The Wild Life of Taylor’s Famous Cowboy
While some folks may or may not know his name, Bill Pickett is certainly one of the best-known members of the Williamson County African American community.
Born to former slaves in 1870, Willie M. “Bill” Pickett was the second of 13 children. He grew up in Taylor after the Pickett family moved there from the Jenks-Branch community on the Travis County line. Following completion of the fifth grade, Pickett became a cowboy, often showing off his roping and riding skills while passing a hat for donations. Over the years, he developed a technique called “bulldogging” based on what he’d seen cattle dogs do to subdue a bull—bite its upper lip—and began performing at fairs and rodeos, including the first Taylor community fair in 1888.
In 1890, Pickett married Maggie Turner, with whom he had nine children. Active in the Taylor community, Pickett was a member of the National Guard and a deacon in the Baptist church. He and his brothers also had a horse-breaking business and organized the Pickett Brothers Bronco Busters and Rough Riders Association. However, he is best known for creating the “bulldogging” event in which he rode his horse, Spradley, alongside a steer, dropped down to grab its horns, twisted its head skyward, and bit its upper lip. Although this last move was dropped over the years, the event—now known as “steer wrestling”—continues to be popular among cowboys and rodeo fans alike.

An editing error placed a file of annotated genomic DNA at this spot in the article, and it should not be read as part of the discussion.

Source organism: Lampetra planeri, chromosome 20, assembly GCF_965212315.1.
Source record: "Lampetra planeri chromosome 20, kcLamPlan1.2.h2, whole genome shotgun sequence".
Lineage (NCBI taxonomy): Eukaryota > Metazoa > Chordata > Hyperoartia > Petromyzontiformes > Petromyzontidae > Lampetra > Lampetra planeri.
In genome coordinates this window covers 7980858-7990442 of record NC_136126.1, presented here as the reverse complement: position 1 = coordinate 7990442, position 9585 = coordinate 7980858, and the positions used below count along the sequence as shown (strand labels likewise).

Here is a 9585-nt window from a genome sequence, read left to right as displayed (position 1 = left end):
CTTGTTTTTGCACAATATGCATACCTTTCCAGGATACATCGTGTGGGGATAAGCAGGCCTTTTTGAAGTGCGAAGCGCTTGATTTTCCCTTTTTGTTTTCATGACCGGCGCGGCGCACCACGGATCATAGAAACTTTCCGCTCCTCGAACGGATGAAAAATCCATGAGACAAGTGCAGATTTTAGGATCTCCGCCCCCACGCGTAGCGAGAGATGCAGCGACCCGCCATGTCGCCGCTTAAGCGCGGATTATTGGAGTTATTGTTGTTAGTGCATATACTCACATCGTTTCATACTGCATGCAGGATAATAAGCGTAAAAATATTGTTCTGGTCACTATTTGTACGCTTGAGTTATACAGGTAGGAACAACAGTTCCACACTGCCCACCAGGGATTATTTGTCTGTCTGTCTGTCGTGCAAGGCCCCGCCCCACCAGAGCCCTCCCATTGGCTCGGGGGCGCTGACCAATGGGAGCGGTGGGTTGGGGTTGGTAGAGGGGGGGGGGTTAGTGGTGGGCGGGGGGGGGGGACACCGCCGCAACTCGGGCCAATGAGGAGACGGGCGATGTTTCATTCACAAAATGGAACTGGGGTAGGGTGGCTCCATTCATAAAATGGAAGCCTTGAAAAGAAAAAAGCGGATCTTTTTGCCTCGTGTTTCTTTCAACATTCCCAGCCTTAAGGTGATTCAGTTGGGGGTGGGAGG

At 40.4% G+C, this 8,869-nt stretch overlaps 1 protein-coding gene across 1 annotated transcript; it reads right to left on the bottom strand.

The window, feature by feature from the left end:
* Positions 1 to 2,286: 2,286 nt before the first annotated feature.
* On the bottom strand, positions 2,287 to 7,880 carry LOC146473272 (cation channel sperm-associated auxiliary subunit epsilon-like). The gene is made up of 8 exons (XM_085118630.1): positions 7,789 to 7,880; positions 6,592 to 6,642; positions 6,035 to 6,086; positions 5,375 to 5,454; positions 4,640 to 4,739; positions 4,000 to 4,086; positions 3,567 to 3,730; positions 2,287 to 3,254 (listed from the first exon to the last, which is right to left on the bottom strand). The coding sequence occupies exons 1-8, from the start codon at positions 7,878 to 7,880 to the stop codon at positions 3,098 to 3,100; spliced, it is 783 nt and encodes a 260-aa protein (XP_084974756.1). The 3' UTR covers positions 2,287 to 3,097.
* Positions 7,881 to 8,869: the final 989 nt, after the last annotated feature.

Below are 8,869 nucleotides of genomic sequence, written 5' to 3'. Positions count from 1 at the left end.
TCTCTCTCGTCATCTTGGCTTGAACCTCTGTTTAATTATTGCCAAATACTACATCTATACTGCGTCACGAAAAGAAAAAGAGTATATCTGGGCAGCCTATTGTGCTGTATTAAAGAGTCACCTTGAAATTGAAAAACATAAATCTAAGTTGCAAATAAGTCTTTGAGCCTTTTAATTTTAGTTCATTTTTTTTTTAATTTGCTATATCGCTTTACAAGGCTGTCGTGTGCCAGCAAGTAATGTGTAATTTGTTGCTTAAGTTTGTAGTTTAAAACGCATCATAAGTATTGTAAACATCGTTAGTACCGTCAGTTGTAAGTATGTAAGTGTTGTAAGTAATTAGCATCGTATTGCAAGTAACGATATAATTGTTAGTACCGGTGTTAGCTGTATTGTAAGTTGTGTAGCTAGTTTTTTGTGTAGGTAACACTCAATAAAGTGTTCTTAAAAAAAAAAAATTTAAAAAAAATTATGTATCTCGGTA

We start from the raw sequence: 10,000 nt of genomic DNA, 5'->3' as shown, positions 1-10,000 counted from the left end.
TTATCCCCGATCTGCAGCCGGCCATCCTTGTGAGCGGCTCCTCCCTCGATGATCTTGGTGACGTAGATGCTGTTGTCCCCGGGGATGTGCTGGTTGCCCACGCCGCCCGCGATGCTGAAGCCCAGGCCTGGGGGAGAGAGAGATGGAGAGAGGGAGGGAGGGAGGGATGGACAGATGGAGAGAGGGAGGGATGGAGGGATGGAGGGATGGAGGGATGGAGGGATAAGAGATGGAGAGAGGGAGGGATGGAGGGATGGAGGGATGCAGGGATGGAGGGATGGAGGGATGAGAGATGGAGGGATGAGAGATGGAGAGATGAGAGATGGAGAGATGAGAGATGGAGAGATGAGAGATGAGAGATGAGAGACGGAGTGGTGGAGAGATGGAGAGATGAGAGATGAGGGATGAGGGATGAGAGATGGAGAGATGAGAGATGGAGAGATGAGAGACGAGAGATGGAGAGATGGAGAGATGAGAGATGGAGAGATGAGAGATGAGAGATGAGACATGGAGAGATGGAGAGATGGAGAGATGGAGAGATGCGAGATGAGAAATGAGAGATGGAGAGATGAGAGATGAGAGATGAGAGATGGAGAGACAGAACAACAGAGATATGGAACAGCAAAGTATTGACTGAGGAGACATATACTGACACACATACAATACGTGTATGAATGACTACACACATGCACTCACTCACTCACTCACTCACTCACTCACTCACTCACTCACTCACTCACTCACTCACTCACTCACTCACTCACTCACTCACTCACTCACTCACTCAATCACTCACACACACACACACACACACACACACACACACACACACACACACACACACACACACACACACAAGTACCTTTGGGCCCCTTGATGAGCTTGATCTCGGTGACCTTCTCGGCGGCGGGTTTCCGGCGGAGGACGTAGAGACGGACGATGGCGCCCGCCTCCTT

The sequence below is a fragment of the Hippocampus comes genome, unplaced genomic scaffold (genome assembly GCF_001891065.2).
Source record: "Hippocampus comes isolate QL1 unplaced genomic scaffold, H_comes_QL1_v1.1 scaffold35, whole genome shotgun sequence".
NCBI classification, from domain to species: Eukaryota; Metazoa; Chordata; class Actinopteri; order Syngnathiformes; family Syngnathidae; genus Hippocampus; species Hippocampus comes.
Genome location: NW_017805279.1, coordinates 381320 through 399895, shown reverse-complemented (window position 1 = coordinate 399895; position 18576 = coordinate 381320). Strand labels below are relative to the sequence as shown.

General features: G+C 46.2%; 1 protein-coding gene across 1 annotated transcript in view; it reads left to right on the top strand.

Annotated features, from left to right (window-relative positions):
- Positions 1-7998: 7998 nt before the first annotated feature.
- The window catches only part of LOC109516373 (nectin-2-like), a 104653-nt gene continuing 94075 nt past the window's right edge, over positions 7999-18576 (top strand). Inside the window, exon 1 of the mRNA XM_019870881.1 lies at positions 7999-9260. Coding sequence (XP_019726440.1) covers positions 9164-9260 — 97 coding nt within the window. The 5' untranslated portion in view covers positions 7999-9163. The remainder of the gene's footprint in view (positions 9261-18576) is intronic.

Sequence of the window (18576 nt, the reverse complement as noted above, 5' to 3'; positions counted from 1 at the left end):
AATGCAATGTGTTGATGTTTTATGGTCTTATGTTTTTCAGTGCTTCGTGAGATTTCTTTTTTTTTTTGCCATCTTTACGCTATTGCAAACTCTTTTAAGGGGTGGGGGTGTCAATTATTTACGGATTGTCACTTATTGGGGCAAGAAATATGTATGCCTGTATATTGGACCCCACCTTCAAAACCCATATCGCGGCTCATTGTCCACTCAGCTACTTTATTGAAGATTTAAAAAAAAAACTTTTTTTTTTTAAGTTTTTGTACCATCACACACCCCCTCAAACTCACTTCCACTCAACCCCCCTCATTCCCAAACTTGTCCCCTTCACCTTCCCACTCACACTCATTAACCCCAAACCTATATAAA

Pickett performed under the stage name “The Dusky Demon” at many exhibitions in rodeos across the country. However, as a black man, he was not allowed to compete against whites in rodeo competitions. In order to participate, he would often be billed as Indian (Native American) or “unidentified.” In 1905, he began traveling the country and around the world, performing with the 101 Ranch Wild West Show developed by ranch owners Zack, Joe, and George Miller. In 1907 Pickett became a full-time 101 Ranch employee and moved his family to Oklahoma.
From 1905 to 1931, the Wild West Show was one of the best-known shows in the U.S., and Bill Pickett was one of its most famous stars. During the same time, Pickett became one of the first black cowboy movie stars as well, appearing in such films as The Bull Dogger and The Crimson Skull.
Following the death of his wife in 1929, Pickett quit traveling and bought his own land near Chandler, Oklahoma. Although the Great Depression closed the Wild West Show in 1931, Pickett stayed on as a 101 Ranch employee. In 1932, he was kicked in the head while separating horses from a herd and died two weeks later. He was buried on the 101 Ranch. More than a thousand people attended his funeral, which was announced by his friend Will Rogers on his weekly radio broadcast.
At the 1971 National Finals Rodeo, Bill Pickett was inducted into the National Rodeo Cowboy Hall of Fame in Oklahoma City. His great-grandson, Willie Wilson, accepted the certificate. In 1989, Pickett was inducted into the Pro-Rodeo Hall of Fame and Museum in Colorado Springs, Colorado. He is also remembered through a bronze statue on the grounds of the Fort Worth Coliseum.
Pickett’s name—and fame—will live on in Williamson County as well. This year, the county will honor Pickett once again by naming its new expo center in Taylor after him.